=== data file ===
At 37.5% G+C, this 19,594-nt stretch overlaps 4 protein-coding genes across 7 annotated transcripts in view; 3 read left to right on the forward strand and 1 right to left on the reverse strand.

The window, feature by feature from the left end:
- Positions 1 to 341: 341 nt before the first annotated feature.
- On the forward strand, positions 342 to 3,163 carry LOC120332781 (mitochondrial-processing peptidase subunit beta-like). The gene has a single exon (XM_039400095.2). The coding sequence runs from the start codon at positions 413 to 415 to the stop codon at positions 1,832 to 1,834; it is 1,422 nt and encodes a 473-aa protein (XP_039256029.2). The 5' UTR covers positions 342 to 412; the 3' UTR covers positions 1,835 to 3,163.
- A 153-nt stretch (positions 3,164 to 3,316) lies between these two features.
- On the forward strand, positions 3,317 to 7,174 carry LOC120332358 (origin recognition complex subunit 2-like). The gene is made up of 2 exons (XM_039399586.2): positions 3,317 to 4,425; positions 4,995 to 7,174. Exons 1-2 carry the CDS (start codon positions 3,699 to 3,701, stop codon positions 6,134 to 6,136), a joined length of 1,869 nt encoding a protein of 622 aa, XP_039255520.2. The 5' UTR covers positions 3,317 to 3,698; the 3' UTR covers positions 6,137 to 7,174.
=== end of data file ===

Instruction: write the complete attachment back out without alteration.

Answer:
At 37.5% G+C, this 19,594-nt stretch overlaps 4 protein-coding genes across 7 annotated transcripts in view; 3 read left to right on the forward strand and 1 right to left on the reverse strand.

The window, feature by feature from the left end:
- Positions 1 to 341: 341 nt before the first annotated feature.
- On the forward strand, positions 342 to 3,163 carry LOC120332781 (mitochondrial-processing peptidase subunit beta-like). The gene has a single exon (XM_039400095.2). The coding sequence runs from the start codon at positions 413 to 415 to the stop codon at positions 1,832 to 1,834; it is 1,422 nt and encodes a 473-aa protein (XP_039256029.2). The 5' UTR covers positions 342 to 412; the 3' UTR covers positions 1,835 to 3,163.
- A 153-nt stretch (positions 3,164 to 3,316) lies between these two features.
- On the forward strand, positions 3,317 to 7,174 carry LOC120332358 (origin recognition complex subunit 2-like). The gene is made up of 2 exons (XM_039399586.2): positions 3,317 to 4,425; positions 4,995 to 7,174. Exons 1-2 carry the CDS (start codon positions 3,699 to 3,701, stop codon positions 6,134 to 6,136), a joined length of 1,869 nt encoding a protein of 622 aa, XP_039255520.2. The 5' UTR covers positions 3,317 to 3,698; the 3' UTR covers positions 6,137 to 7,174.